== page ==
Frederick Smith was born in Marks, Mississippi, the son of James Frederick "Fred" Smith, the founder of the Toddle House restaurant chain and the Smith Motor Coach Company (renamed the Dixie Greyhound Lines after The Greyhound Corporation bought a controlling interest in 1931). The elder Smith died when his son was only 4, and the boy was raised by his mother and uncles.
Smith was crippled by bone disease as a small boy but regained his health by age 10.
He attended elementary school at Presbyterian Day School in Memphis and high school at Memphis University School, and became an amateur pilot as a teen.
In 1962, Smith entered Yale University. While attending Yale, he wrote a paper for an economics class, outlining overnight delivery service, on which he received a “C”.
Additionally, Smith became a member and eventually the president of the Delta Kappa Epsilon (DKE) fraternity and the Skull and Bones secret society. He received his bachelor's degree in economics in 1966. In his college years, he was a friend and DKE fraternity brother of future U.S. president George W. Bush. Smith was also friends with future U.S. Senator and Secretary of State John Kerry; the two shared an enthusiasm for aviation and were flying partners.
After graduation, Smith was commissioned in the U.S. Marine Corps, serving for three years (from 1966 to 1969) as a platoon leader and a forward air controller (FAC), flying in the back seat of the OV-10.
He served two tours of duty in Vietnam and was honorably discharged in 1969 with the rank of captain, having received the Silver Star, the Bronze Star, and two Purple Hearts.
In 1970, Smith purchased the controlling interest in an aircraft maintenance company, Ark Aviation Sales, and by 1971 turned its focus to trading used jets. On June 18, 1971, Smith founded Federal Express with his $4 million inheritance (approximately $23 million in 2013 dollars ) and raised $91 million (approximately $525 million in 2013 dollars) in venture capital. In 1973, the company began offering service to 25 cities, and it began with small packages and documents and a fleet of 14 Falcon 20 (DA-20) jets. His focus was on developing an integrated air-ground system. Smith developed FedEx on the business idea of a shipment version of a bank clearing house where one bank clearing house was located in the middle of the representative banks and all their representatives would be sent to the central location to exchange materials.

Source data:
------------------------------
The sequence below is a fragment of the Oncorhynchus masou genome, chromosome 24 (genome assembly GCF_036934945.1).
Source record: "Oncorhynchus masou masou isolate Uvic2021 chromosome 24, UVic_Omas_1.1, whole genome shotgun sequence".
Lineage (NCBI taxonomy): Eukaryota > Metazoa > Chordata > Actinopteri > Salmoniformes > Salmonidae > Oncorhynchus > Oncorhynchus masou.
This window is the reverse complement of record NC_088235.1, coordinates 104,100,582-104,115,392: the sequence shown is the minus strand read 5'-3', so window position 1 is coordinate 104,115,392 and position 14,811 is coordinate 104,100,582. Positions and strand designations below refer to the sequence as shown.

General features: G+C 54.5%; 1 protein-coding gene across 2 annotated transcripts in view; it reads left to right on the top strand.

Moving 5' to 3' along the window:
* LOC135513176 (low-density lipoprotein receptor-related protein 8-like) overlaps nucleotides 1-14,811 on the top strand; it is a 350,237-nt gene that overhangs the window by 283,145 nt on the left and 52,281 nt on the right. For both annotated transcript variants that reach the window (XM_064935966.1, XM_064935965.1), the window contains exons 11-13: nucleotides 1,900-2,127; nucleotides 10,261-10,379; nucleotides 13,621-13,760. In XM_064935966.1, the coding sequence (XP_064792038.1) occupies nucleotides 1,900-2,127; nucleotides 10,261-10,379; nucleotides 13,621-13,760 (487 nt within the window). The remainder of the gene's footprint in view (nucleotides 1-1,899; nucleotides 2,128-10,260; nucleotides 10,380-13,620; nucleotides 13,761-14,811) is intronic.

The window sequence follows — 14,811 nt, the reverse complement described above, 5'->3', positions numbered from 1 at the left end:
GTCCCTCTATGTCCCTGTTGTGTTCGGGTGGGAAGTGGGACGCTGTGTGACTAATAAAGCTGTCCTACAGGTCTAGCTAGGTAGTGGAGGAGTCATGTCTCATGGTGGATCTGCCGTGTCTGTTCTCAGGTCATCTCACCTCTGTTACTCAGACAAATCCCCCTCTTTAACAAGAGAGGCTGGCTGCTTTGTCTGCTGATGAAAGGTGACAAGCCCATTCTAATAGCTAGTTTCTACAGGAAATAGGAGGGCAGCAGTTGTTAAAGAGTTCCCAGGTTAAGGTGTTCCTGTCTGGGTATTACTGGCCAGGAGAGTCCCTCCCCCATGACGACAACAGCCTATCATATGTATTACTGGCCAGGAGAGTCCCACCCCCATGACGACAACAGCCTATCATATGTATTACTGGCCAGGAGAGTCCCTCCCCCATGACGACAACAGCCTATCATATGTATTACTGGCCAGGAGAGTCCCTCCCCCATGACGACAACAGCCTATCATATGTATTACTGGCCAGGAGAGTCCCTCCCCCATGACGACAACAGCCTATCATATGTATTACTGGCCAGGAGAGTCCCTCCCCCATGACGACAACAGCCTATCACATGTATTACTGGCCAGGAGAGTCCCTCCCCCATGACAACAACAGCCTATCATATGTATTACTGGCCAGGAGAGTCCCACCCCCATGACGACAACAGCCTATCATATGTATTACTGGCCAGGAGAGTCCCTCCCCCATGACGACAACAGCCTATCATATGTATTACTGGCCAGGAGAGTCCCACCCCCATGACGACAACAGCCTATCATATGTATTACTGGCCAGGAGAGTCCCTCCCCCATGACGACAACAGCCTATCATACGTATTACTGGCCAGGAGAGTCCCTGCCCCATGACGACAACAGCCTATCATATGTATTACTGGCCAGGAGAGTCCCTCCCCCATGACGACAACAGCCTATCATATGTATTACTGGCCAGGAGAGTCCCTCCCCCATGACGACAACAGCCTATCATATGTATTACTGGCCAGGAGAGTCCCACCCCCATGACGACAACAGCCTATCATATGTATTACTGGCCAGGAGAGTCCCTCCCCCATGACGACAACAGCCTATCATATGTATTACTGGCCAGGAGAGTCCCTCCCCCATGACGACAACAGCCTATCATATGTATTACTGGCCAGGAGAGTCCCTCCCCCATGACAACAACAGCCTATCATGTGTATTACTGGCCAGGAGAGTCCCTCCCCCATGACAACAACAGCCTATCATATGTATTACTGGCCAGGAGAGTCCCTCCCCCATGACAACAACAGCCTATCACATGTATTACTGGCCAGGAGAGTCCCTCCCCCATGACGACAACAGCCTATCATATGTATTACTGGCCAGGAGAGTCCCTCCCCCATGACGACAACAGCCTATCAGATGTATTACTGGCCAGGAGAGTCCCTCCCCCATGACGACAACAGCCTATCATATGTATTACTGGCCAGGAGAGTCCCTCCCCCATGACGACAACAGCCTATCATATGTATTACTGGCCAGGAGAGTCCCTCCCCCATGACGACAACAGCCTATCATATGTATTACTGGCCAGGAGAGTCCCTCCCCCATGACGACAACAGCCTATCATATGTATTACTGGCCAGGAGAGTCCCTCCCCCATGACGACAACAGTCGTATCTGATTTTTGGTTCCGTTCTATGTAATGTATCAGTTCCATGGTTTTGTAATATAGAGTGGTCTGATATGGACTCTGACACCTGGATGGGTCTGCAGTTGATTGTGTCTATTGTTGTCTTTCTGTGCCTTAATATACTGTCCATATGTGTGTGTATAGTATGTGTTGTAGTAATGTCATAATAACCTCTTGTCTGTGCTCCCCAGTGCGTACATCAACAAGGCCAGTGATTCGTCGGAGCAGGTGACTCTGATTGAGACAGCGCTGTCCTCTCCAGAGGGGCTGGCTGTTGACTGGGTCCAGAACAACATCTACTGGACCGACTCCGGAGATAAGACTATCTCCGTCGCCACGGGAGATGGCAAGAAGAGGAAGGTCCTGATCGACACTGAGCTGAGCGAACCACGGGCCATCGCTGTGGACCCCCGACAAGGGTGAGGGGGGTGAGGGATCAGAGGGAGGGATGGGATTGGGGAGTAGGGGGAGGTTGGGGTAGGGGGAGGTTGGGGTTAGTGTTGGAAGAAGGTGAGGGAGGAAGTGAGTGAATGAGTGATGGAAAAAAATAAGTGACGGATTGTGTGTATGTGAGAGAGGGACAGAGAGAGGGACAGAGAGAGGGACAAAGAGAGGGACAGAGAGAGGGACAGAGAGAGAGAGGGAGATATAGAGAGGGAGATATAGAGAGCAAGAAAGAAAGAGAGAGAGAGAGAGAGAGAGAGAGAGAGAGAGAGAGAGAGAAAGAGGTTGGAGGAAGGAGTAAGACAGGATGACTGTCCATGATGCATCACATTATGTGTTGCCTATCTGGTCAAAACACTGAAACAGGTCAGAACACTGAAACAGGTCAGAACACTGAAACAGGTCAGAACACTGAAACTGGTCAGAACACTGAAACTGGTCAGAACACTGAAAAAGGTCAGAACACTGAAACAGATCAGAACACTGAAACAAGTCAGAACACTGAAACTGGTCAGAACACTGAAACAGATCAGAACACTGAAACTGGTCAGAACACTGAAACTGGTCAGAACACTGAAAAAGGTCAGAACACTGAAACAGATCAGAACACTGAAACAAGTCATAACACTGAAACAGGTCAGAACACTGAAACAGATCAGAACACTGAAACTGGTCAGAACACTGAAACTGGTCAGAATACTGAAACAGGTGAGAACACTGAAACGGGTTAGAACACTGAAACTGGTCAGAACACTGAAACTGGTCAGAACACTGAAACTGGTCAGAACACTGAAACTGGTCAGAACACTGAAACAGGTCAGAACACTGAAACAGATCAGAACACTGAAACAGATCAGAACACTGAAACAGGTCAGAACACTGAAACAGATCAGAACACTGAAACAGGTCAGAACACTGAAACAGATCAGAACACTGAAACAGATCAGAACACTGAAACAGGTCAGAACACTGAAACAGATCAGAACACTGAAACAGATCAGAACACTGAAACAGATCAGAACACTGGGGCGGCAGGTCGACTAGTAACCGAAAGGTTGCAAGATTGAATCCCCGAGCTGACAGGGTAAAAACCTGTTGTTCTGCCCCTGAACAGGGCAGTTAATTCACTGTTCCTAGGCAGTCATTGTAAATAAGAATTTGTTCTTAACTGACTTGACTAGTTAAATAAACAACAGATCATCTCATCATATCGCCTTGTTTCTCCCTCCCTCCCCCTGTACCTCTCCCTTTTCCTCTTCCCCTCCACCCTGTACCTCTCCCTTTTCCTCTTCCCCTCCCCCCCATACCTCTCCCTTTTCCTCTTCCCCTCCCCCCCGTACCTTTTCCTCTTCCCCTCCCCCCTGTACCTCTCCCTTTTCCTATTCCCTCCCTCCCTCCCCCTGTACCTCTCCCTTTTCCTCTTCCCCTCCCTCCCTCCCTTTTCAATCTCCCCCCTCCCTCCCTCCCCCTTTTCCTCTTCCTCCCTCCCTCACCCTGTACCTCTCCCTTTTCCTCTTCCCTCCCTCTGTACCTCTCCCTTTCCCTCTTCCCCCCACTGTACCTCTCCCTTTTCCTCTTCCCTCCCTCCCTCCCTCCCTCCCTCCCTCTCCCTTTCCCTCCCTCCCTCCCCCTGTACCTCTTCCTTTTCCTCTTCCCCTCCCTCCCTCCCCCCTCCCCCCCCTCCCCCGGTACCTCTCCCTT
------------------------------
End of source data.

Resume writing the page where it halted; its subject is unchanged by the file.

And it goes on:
In the early days of FedEx, Smith had to go to great lengths to keep the company afloat. In one instance, after a crucial business loan was denied, he took the company's last $5,000 to Las Vegas and won $27,000 gambling on blackjack to cover the company's $24,000 fuel bill. It kept FedEx alive for one more week.
In 2003 Smith, along with Robert Rothman and Dwight Schar, purchased a minority share of the Washington Football Team, an American football franchise belonging to the National Football League. The three owned a total of 40% of the team until 2021, when they sold their stake to majority owner Dan Snyder following discontentment with Snyder. Smith also owns or co-owns several other entertainment companies, such as Alcon Entertainment.
In 2000, Smith made an appearance as himself in the Tom Hanks movie Cast Away, when Tom's character is welcomed back, which was filmed on location at FedEx's home facilities in Memphis, Tennessee. A DKE Fraternity Brother of George W. Bush while at Yale, after Bush's 2000 election, there was some speculation that Smith might be appointed to the Bush Cabinet as Defense Secretary. While Smith was Bush's first choice for the position, he declined for medical reasons — Donald Rumsfeld was named instead. Although Smith was friends with both 2004 major candidates, John Kerry and George W. Bush, Smith chose to endorse Bush's re-election in 2004. When Bush decided to replace Rumsfeld, Smith was offered the position again, but he declined in order to spend time with his terminally ill daughter.
Smith was a supporter of Senator John McCain's 2008 Presidential bid, and had been named McCain's National Co-Chairman of his campaign committee.
Smith was inducted into the Junior Achievement U.S. Business Hall of Fame and also awarded the Golden Plate Award of the American Academy of Achievement in 1998. He was inducted into the SMEI Sales & Marketing Hall of Fame in 2000. His other awards include "CEO of the Year 2004" by Chief Executive Magazine and the 2008 Kellogg Award for Distinguished Leadership, presented by the Kellogg School of Management on May 29, 2008. He was also awarded the 2008 Bower Award for Business Leadership from The Franklin Institute in Philadelphia, Pennsylvania. He is the 2011 recipient of the Tony Jannus Award for distinguished contributions to commercial aviation.
In March 2014, Fortune Magazine ranked him 26th among the list of "World's 50 Greatest Leaders."